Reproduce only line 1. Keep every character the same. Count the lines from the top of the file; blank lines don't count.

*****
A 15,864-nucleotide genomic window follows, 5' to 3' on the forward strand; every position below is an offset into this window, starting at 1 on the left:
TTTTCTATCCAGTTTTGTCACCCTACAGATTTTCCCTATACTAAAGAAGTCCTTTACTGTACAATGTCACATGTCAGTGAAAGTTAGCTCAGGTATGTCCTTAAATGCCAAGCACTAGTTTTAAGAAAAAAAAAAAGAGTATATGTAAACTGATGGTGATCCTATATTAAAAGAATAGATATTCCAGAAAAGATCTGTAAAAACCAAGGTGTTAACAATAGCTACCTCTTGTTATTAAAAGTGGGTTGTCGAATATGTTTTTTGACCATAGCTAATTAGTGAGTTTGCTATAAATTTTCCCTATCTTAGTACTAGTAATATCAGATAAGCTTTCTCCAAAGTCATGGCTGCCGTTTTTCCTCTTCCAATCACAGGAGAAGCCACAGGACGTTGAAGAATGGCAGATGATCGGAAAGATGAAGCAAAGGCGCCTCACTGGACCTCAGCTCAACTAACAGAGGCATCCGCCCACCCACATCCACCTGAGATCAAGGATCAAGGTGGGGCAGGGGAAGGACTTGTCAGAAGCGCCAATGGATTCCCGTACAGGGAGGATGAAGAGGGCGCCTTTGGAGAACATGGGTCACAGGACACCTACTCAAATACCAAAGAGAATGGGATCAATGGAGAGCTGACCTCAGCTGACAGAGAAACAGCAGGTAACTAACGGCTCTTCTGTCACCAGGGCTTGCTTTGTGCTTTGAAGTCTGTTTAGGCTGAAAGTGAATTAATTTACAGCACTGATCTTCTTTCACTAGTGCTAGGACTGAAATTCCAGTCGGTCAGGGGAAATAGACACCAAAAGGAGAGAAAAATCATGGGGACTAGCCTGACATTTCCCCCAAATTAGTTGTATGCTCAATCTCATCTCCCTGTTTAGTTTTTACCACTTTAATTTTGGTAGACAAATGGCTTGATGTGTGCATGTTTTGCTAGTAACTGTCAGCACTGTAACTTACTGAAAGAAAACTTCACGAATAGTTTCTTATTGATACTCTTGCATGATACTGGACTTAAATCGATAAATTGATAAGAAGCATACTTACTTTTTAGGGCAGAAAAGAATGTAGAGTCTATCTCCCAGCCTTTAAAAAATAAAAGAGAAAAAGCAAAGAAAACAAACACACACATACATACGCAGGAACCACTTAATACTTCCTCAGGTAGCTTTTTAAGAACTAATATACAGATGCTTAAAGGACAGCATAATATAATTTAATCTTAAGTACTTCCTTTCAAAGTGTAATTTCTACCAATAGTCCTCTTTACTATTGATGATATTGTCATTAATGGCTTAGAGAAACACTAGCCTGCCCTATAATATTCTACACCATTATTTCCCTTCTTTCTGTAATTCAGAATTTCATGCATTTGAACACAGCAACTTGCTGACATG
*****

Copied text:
A 15,864-nucleotide genomic window follows, 5' to 3' on the forward strand; every position below is an offset into this window, starting at 1 on the left: